A recent study of Chile’s school choice program, which purports to show no significant improvement in student performance under the program, has touched off another round of Alex and Tyler’s mini-debate on educational vouchers (see here, here, here, and here). Like Alex, I continue to think that vouchers are a good idea. One study of one foreign country’s school choice program – in the context of other studies showing better results elsewhere – is not sufficient to make me a pessimist.
But what if it turned out that school choice programs (to clarify, vouchers are just one mechanism for implementing school choice) were not really effective in improving student test scores and other measures of performance? Would that necessarily mean school choice is a bad idea? I think not, for three reasons.
First, even if school choice delivered no improvement in performance, it might deliver the same level of performance at lower cost. I only skimmed the report on Chile, but I found no reference at all to the cost of education.
Second, there are reasons to favor school choice other than cost and performance, one of which is the value of choice in itself. Standardized performance measures cannot capture the value to students and their families of being able to get the kind of education they want. As I argued in one of the first posts on this blog, school choice has the potential to defuse a number of policy conflicts that result from the one-size-fits-all character of public education: bilingual education vs. immersion, prayer vs. no prayer, single-sex vs. coeducation, and so on. Even if all private schools performed equally on measures of basic skills, they could be producing greater value as perceived by the actual consumers.
Third, we should be skeptical about performance as measured by average or median scores on standardized tests, repetition rates, and drop-out rates (as in the Chilean study). Measures like these are unlikely to capture changes in the performance of the very best students. Median scores are completely unaffected by improvements in the performance of students at the top end of the scale. Average scores are affected, but possibly not much, because standardized tests typically cover basic skills that the very best students are likely to understand well anyway. (Taking calculus in high school was valuable to me, but it probably had little effect on my standardized test scores, because calculus is not a topic covered on those tests.) Repeat and drop-out rates have little to do with the best students, who are inclined to finish high school on time whether there’s choice or not. Yet the top students could be among the greatest beneficiaries of school choice, because they can attend schools that specialize in providing upper-level courses in the areas in which students are most motivated.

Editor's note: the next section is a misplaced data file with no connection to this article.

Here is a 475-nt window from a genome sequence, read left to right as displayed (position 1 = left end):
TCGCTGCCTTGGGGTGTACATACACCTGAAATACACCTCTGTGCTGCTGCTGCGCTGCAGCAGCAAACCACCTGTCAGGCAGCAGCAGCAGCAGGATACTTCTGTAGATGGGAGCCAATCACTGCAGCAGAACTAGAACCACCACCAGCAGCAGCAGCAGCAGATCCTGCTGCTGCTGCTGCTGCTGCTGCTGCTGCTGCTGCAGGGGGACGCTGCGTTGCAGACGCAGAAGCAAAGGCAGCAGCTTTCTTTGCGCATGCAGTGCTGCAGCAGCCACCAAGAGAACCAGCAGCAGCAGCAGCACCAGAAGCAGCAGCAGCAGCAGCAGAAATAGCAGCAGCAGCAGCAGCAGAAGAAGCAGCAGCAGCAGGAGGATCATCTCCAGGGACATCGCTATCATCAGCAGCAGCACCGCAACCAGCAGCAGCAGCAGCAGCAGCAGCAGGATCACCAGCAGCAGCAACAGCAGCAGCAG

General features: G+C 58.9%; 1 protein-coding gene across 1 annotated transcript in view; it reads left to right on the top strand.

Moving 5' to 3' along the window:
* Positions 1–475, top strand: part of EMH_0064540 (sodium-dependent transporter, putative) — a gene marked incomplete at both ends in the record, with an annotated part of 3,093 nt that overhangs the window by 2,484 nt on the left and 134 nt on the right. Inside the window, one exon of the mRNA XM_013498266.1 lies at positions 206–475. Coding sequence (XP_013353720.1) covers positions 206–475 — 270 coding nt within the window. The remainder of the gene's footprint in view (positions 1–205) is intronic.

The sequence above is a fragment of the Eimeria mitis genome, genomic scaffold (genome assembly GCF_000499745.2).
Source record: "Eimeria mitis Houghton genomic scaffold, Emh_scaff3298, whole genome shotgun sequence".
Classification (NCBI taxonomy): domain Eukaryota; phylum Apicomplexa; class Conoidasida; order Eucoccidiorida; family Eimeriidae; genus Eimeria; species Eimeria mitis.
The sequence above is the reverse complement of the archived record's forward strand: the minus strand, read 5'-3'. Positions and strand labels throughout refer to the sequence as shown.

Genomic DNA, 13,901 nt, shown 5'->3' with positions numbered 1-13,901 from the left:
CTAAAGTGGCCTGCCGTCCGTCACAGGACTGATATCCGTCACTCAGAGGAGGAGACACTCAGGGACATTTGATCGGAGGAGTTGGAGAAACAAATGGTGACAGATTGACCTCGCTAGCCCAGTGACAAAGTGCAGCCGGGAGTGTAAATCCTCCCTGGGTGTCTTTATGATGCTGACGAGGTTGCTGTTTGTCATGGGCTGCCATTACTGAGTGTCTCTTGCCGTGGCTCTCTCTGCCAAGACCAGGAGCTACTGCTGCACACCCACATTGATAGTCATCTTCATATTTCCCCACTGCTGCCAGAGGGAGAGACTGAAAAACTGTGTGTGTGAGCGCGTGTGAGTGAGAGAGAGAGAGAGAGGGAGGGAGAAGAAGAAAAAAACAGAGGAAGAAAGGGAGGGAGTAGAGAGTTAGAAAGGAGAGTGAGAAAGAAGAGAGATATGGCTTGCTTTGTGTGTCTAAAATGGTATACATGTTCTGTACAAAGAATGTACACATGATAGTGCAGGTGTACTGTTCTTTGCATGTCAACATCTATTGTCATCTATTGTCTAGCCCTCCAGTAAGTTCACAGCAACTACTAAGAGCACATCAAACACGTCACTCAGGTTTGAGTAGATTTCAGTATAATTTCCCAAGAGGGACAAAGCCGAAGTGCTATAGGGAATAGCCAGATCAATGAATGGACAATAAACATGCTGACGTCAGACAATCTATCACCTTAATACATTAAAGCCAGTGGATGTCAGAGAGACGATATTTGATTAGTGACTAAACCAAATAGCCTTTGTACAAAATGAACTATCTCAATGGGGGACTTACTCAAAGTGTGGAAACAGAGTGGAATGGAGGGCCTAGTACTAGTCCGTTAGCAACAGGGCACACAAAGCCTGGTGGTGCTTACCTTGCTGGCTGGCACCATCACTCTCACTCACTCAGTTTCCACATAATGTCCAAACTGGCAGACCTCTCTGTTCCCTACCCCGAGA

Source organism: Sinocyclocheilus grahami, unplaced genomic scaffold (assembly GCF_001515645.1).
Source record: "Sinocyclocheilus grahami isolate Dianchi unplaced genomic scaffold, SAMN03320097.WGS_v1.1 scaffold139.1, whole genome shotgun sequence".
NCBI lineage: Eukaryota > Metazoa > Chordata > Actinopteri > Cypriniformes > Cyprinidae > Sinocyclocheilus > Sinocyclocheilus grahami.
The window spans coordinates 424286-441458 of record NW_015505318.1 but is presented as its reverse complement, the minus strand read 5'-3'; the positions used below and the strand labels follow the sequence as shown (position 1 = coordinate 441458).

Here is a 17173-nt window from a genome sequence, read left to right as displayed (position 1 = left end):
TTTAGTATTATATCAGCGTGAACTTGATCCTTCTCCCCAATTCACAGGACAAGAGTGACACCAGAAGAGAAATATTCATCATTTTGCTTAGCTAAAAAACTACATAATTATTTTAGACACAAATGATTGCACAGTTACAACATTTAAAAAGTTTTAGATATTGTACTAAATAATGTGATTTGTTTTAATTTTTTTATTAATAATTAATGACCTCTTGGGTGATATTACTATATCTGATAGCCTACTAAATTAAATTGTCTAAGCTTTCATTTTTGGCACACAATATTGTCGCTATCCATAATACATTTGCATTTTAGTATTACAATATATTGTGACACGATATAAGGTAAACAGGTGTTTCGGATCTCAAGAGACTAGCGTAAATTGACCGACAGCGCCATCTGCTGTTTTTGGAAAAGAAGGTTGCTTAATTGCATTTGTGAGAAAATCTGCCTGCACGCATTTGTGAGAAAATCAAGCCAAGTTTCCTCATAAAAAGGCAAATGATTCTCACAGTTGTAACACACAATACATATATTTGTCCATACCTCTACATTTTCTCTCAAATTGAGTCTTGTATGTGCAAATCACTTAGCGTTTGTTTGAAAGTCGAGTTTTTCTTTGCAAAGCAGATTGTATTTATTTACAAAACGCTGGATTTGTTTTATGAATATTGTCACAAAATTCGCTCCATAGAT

As a corollary to this point, we should also be skeptical of the claim that the “cream-skimming” apparently practiced by private schools in Chile (according to the study) is necessarily a bad thing. There are virtues to separating students according to their ability, and some of those virtues will not be picked up in the standard measures. (The cream-skimming in Chile seems to be related to socioeconomic status, but the authors themselves used socioeconomic status as a proxy for ability, and they do not try to separate the effects.) Public school systems often have Honors tracks and magnet schools, and while these programs have their critics, I have never heard them referred to as “cream-skimming.” The fact that the ability-level tracking might occur across schools, rather than within them, under a school choice program is hardly a compelling argument against school choice.